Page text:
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Join us on Sunday, 31 July as #FarafinaReads with award-winning writers A. Igoni Barrett and Efe Paul Azino. The authors will be reading from and discussing their work, including their latest books, Blackass (by A. Igoni Barrett) and For Broken Men Who Cross Often (by Efe Paul Azino). There will be conversations, question-and-answer and spoken word performances.

Date: Sunday, 31 July 2016
Time: 3.00 PM
Venue: Bar Enclave, 1 Adeola Adeleye Street, off Coker Road, Ilupeju, Lagos

Entry is free, so bring a friend.

See you there!

 

To buy copies of Blackass or For Broken Men Who Cross Often, please visit our Konga page or call 0807 736 4217.

 

Yejide Kilanko’s ‘Daughters Who Walk This Path’ Shortlisted for 2016 NLNG Prize for Literature

 

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We are proud to announce that Yejide Kilanko’s novel, Daughters Who Walk This Path, published by Farafina, has been shortlisted, along with 10 others, for the 2016 Nigeria Prize for Literature.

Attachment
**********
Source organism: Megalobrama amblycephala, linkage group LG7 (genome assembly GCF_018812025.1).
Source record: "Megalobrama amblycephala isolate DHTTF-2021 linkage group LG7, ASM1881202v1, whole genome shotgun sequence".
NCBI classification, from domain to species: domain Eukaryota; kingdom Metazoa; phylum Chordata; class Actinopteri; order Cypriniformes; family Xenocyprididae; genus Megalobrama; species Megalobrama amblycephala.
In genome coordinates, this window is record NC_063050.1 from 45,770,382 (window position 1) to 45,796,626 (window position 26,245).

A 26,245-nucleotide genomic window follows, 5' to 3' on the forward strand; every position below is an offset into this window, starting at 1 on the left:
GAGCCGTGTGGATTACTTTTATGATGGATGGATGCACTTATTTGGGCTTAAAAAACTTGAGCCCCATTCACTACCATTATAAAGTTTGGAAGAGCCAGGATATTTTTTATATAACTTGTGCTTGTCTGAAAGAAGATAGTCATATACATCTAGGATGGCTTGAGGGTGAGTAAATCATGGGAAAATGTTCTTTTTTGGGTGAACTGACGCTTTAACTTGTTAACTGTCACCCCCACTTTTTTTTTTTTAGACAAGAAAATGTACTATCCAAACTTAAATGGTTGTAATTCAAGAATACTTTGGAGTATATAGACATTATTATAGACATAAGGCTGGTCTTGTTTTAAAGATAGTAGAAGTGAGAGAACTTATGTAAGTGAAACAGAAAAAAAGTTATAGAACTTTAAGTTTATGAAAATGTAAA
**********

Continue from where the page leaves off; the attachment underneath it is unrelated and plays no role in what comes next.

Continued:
Daughters Who Walk This Path tells the coming-of-age story of spirited and intelligent Morayo, who grows up surrounded by school friends and family in Ibadan. Morayo must learn to fiercely protect herself and her sister as young women growing up in a complex and politically charged country.

In this excerpt from the novel, young and idealistic Mr. Tiamiyu faces off with older, richer, more popular politician, Chief Omoniyi, in a local government election. Enjoy.

Two hours after the election was supposed to start, four electoral commission officials arrived with the ballot boxes and their other paraphernalia.